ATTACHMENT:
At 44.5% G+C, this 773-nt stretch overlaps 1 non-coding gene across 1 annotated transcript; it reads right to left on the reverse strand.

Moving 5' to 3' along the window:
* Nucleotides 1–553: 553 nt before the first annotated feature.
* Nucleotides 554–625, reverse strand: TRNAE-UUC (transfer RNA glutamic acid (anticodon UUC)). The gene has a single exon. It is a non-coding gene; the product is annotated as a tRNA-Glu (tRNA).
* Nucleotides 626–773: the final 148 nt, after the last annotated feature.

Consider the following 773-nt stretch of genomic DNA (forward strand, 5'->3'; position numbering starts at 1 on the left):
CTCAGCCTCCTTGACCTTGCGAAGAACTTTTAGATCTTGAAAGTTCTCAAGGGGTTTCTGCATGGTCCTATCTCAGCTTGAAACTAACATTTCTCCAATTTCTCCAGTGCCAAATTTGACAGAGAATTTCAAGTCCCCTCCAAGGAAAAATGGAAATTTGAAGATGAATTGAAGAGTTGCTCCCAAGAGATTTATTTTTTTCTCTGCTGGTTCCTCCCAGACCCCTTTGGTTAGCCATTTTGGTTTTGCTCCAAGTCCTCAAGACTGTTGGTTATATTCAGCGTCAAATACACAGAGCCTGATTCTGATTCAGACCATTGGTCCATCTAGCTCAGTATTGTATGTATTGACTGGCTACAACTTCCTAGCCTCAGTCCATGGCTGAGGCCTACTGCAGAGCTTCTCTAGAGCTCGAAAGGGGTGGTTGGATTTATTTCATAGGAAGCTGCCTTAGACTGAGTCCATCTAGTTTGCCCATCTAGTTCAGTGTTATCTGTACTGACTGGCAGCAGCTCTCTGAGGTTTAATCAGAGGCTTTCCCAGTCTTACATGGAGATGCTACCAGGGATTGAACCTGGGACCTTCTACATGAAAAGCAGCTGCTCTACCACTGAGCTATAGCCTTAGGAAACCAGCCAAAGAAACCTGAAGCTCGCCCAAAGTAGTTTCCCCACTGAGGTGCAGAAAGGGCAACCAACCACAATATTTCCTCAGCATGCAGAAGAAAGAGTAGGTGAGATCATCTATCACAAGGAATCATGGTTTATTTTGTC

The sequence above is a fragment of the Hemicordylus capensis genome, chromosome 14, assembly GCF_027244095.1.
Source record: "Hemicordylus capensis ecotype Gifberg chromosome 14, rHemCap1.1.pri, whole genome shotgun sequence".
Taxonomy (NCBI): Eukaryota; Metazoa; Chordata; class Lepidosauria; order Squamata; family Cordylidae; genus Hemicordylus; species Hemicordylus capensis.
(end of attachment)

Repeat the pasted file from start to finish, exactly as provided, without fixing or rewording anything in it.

At 44.5% G+C, this 773-nt stretch overlaps 1 non-coding gene across 1 annotated transcript; it reads right to left on the reverse strand.

Moving 5' to 3' along the window:
* Nucleotides 1–553: 553 nt before the first annotated feature.
* Nucleotides 554–625, reverse strand: TRNAE-UUC (transfer RNA glutamic acid (anticodon UUC)). The gene has a single exon. It is a non-coding gene; the product is annotated as a tRNA-Glu (tRNA).
* Nucleotides 626–773: the final 148 nt, after the last annotated feature.

Consider the following 773-nt stretch of genomic DNA (forward strand, 5'->3'; position numbering starts at 1 on the left):
CTCAGCCTCCTTGACCTTGCGAAGAACTTTTAGATCTTGAAAGTTCTCAAGGGGTTTCTGCATGGTCCTATCTCAGCTTGAAACTAACATTTCTCCAATTTCTCCAGTGCCAAATTTGACAGAGAATTTCAAGTCCCCTCCAAGGAAAAATGGAAATTTGAAGATGAATTGAAGAGTTGCTCCCAAGAGATTTATTTTTTTCTCTGCTGGTTCCTCCCAGACCCCTTTGGTTAGCCATTTTGGTTTTGCTCCAAGTCCTCAAGACTGTTGGTTATATTCAGCGTCAAATACACAGAGCCTGATTCTGATTCAGACCATTGGTCCATCTAGCTCAGTATTGTATGTATTGACTGGCTACAACTTCCTAGCCTCAGTCCATGGCTGAGGCCTACTGCAGAGCTTCTCTAGAGCTCGAAAGGGGTGGTTGGATTTATTTCATAGGAAGCTGCCTTAGACTGAGTCCATCTAGTTTGCCCATCTAGTTCAGTGTTATCTGTACTGACTGGCAGCAGCTCTCTGAGGTTTAATCAGAGGCTTTCCCAGTCTTACATGGAGATGCTACCAGGGATTGAACCTGGGACCTTCTACATGAAAAGCAGCTGCTCTACCACTGAGCTATAGCCTTAGGAAACCAGCCAAAGAAACCTGAAGCTCGCCCAAAGTAGTTTCCCCACTGAGGTGCAGAAAGGGCAACCAACCACAATATTTCCTCAGCATGCAGAAGAAAGAGTAGGTGAGATCATCTATCACAAGGAATCATGGTTTATTTTGTC

The sequence above is a fragment of the Hemicordylus capensis genome, chromosome 14, assembly GCF_027244095.1.
Source record: "Hemicordylus capensis ecotype Gifberg chromosome 14, rHemCap1.1.pri, whole genome shotgun sequence".
Taxonomy (NCBI): Eukaryota; Metazoa; Chordata; class Lepidosauria; order Squamata; family Cordylidae; genus Hemicordylus; species Hemicordylus capensis.